By Alan Prendergast
By Michael Roberts
By Michael Roberts
By Amber Taufen
By Patricia Calhoun
By William Breathes
By Michael Roberts
By Melanie Asmar
The place that's likeliest to happen is Channel 31, where former Bronco David Treadwell has turned out to be an outright catastrophe; his writing and delivery are somewhere between amateurish and abysmal, and he continues to look uncomfortable on the air, especially when conversing with sportscaster-turned-news-anchor Ron Zappolo, who seems much better informed about area squads than he is. Shapiro declines to talk about Treadwell specifically, but he does say that he'd love to work with Zappolo again (they were together at Channel 4 for several years). He acknowledges that his relationship with Zappolo was once marked by "an underlying tension that I think was a product of both of us being so competitive; something nasty was said here, something nasty was said there. But I think Ron and I are both professional enough to know that if we were ever to be on the same team again, we'd get along just fine."
He uses different descriptors when talking about his last few years at Channel 4. Ratings there began to tumble after a mid-'90s affiliate switch to CBS, and even though much of this dropoff can be attributed to weaker lead-in programming, the network demanded cost cuts that resulted in a purge of veteran talent; correspondents such as Jim West and Tom Martino, also now at Channel 31, vanished, and a move to ease out anchor Bill Stuart was dropped only after word that he was being treated for depression associated with his coverage of the shootings at Columbine threatened to turn into a public-relations bloodbath.
In their place, Shapiro notes, Channel 4 "hired a lot of young, inexpensive reporter and anchor talent that was embarrassing on the air and lent to a deterioration of the product." And he let people know he felt that way. "That's probably one of the reasons I got fired," he goes on. "Admittedly, I probably gave my opinion far too much, because I was upset with the product we were putting on the air. It was vastly inferior to what we had been doing in the late '80s and early '90s.
"This market still puts out a fairly good TV news product, and I think it's still better than in most major TV markets," he notes. "But it's not what it used to be, and it's getting worse by the month."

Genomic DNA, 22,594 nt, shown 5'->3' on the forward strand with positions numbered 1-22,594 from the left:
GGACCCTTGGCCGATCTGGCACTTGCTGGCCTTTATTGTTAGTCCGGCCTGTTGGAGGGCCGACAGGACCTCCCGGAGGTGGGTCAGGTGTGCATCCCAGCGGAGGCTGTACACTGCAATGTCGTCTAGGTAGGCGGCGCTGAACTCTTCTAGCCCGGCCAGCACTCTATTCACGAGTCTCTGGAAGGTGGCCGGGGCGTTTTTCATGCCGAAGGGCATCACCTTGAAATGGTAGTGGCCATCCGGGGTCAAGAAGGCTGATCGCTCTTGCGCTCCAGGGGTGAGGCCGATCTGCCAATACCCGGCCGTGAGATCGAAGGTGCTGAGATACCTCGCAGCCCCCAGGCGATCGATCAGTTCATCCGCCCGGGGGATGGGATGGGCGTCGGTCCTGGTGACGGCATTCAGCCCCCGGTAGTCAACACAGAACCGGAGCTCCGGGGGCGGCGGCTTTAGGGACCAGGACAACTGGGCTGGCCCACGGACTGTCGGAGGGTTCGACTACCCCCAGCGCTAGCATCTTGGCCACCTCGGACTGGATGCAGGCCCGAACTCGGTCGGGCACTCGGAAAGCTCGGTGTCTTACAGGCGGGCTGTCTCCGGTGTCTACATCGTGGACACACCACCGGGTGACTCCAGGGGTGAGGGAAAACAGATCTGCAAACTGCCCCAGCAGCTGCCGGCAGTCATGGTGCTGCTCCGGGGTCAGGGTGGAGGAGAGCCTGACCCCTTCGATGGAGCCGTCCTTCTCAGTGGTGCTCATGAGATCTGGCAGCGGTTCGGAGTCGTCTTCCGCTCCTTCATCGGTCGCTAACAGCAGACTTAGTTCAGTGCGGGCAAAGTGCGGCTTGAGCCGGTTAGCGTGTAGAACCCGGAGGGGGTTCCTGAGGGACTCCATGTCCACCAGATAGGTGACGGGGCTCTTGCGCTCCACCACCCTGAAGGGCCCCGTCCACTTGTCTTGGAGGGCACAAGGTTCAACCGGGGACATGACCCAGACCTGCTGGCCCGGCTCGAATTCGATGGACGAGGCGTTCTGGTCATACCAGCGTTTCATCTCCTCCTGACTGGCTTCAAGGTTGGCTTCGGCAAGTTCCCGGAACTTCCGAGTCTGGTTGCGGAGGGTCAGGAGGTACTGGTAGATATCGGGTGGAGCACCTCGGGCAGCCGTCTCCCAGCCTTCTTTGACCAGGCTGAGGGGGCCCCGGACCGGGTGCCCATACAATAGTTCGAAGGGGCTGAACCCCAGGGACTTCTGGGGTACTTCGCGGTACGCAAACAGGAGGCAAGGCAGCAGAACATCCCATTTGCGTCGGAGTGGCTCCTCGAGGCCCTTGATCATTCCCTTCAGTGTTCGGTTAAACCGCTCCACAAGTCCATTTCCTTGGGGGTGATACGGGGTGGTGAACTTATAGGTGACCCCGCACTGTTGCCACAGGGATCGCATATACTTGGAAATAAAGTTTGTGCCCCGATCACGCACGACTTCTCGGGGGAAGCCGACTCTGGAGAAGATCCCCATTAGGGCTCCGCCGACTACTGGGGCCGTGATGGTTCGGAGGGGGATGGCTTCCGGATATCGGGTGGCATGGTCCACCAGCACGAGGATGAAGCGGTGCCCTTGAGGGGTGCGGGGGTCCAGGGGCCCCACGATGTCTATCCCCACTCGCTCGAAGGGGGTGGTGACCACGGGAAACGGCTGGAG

Nonetheless, Shapiro recently, and reluctantly, gave his agent permission to circulate his tapes outside the area "to see what else is out there." But he insists that he'll be very picky, and if the situation isn't suitable, he'll walk away, perhaps for good. "The way things are going, I don't know that I want to go back into TV news. I just don't know."
Empire building: Last week, Colorado Public Radio, the ever-growing network overseen by the ambitious Max Wycisk, attempted to add another pelt to its belt by acquiring KUNC-FM, a station long part of the University of Northern Colorado in Greeley. Such a purchase makes sense business-wise, given CPR's long-stated goal of instituting a statewide two-channel system, with one devoted to news and the other to classical music; not only does KUNC have broad reach in northern Colorado, thanks to a power rating of 100,000 watts (it booms into Boulder and Denver's northern suburbs and can be heard as far south as Castle Rock), but it also sports a system of translators that brings it into communities such as Vail. Yet the free ride initially given the proposal by most Denver media types is growing costlier by the minute, as KUNC boosters, including former hostage Tom Sutherland, stage a frantic effort to prevent their favorite station from becoming another cog in Wycisk's wheel.
CPR's best buddy in its efforts has been former senator turned UNC president Hank Brown. Among his first acts upon taking the university helm in July 1998 was putting KUNC on the block, but initial sales attempts generated no offers. The next February, Brown's minions told station manager Neil Best and KUNC's paid staffers, who currently number fourteen, that direct university funding would be phased out over the next four years. However, listeners to the station, which melds public-affairs programming from National Public Radio and other sources with a "diverse music" mix of jazz, folk and classical, reacted to the edict by opening their wallets. By July 2000, KUNC had weaned itself entirely from the university's contributions (other than in-kind allotments covering such items as office space and accounting) and was building an endowment fund that Best hoped would lead to complete independence.
But Brown's forces were impatient, and when CPR officials made contact in December regarding a possible sale, negotiations quickly got serious. UNC eventually agreed to unload the outlet for the unbelievable bargain price of $1.3 million -- less than one-third of what CPR recently paid to get 1340 AM, a Denver outlet with an iffy signal and a power rating of just 1,000 watts. (Most news agencies have reported that CPR must also fork over $600,000 for the endowment fund, but that's more of a bookkeeping matter than anything else. Since CPR would swap $600,000 of its own cash for an equal amount in the fund, it would incur no additional expenses.)